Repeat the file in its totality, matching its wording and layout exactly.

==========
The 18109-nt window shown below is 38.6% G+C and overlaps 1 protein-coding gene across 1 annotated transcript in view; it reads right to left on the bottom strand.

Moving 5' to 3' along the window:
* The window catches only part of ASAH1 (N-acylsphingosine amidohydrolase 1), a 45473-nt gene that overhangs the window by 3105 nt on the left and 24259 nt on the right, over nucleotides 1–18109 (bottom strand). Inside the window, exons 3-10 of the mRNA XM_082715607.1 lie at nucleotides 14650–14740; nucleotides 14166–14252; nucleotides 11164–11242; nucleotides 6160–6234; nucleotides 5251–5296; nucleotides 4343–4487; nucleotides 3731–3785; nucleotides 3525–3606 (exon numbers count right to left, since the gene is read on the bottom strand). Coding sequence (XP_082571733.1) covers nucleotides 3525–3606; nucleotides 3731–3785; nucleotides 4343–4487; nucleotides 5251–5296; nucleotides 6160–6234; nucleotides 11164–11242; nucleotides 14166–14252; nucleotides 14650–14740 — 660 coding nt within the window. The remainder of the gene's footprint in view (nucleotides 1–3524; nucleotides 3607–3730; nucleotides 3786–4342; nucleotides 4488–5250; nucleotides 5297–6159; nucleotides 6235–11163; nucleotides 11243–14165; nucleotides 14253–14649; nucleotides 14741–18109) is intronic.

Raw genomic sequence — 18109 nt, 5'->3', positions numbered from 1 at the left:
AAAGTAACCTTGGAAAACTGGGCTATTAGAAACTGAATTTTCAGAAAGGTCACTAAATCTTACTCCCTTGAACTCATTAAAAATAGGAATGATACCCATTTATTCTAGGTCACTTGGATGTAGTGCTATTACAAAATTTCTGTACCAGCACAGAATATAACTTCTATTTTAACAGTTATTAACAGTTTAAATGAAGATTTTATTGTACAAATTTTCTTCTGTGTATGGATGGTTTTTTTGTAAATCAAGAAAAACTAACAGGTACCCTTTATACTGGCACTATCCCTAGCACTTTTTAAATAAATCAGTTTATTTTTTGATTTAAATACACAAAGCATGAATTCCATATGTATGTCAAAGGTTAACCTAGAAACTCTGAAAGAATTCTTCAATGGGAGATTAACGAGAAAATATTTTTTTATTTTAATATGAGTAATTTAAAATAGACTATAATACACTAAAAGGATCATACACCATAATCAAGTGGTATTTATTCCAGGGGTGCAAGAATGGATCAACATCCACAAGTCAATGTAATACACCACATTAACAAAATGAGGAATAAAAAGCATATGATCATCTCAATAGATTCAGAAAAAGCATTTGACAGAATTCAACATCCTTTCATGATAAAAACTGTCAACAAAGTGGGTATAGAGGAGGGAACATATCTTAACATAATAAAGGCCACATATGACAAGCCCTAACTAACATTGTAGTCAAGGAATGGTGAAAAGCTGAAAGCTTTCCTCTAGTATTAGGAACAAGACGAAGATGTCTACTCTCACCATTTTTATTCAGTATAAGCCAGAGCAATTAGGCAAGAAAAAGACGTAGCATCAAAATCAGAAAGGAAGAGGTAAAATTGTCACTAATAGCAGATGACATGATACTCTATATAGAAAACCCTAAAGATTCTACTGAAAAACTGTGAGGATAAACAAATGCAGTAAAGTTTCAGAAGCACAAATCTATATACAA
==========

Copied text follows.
The 18109-nt window shown below is 38.6% G+C and overlaps 1 protein-coding gene across 1 annotated transcript in view; it reads right to left on the bottom strand.

Moving 5' to 3' along the window:
* The window catches only part of ASAH1 (N-acylsphingosine amidohydrolase 1), a 45473-nt gene that overhangs the window by 3105 nt on the left and 24259 nt on the right, over nucleotides 1–18109 (bottom strand). Inside the window, exons 3-10 of the mRNA XM_082715607.1 lie at nucleotides 14650–14740; nucleotides 14166–14252; nucleotides 11164–11242; nucleotides 6160–6234; nucleotides 5251–5296; nucleotides 4343–4487; nucleotides 3731–3785; nucleotides 3525–3606 (exon numbers count right to left, since the gene is read on the bottom strand). Coding sequence (XP_082571733.1) covers nucleotides 3525–3606; nucleotides 3731–3785; nucleotides 4343–4487; nucleotides 5251–5296; nucleotides 6160–6234; nucleotides 11164–11242; nucleotides 14166–14252; nucleotides 14650–14740 — 660 coding nt within the window. The remainder of the gene's footprint in view (nucleotides 1–3524; nucleotides 3607–3730; nucleotides 3786–4342; nucleotides 4488–5250; nucleotides 5297–6159; nucleotides 6235–11163; nucleotides 11243–14165; nucleotides 14253–14649; nucleotides 14741–18109) is intronic.

Raw genomic sequence — 18109 nt, 5'->3', positions numbered from 1 at the left:
AAAGTAACCTTGGAAAACTGGGCTATTAGAAACTGAATTTTCAGAAAGGTCACTAAATCTTACTCCCTTGAACTCATTAAAAATAGGAATGATACCCATTTATTCTAGGTCACTTGGATGTAGTGCTATTACAAAATTTCTGTACCAGCACAGAATATAACTTCTATTTTAACAGTTATTAACAGTTTAAATGAAGATTTTATTGTACAAATTTTCTTCTGTGTATGGATGGTTTTTTTGTAAATCAAGAAAAACTAACAGGTACCCTTTATACTGGCACTATCCCTAGCACTTTTTAAATAAATCAGTTTATTTTTTGATTTAAATACACAAAGCATGAATTCCATATGTATGTCAAAGGTTAACCTAGAAACTCTGAAAGAATTCTTCAATGGGAGATTAACGAGAAAATATTTTTTTATTTTAATATGAGTAATTTAAAATAGACTATAATACACTAAAAGGATCATACACCATAATCAAGTGGTATTTATTCCAGGGGTGCAAGAATGGATCAACATCCACAAGTCAATGTAATACACCACATTAACAAAATGAGGAATAAAAAGCATATGATCATCTCAATAGATTCAGAAAAAGCATTTGACAGAATTCAACATCCTTTCATGATAAAAACTGTCAACAAAGTGGGTATAGAGGAGGGAACATATCTTAACATAATAAAGGCCACATATGACAAGCCCTAACTAACATTGTAGTCAAGGAATGGTGAAAAGCTGAAAGCTTTCCTCTAGTATTAGGAACAAGACGAAGATGTCTACTCTCACCATTTTTATTCAGTATAAGCCAGAGCAATTAGGCAAGAAAAAGACGTAGCATCAAAATCAGAAAGGAAGAGGTAAAATTGTCACTAATAGCAGATGACATGATACTCTATATAGAAAACCCTAAAGATTCTACTGAAAAACTGTGAGGATAAACAAATGCAGTAAAGTTTCAGAAGCACAAATCTATATACAA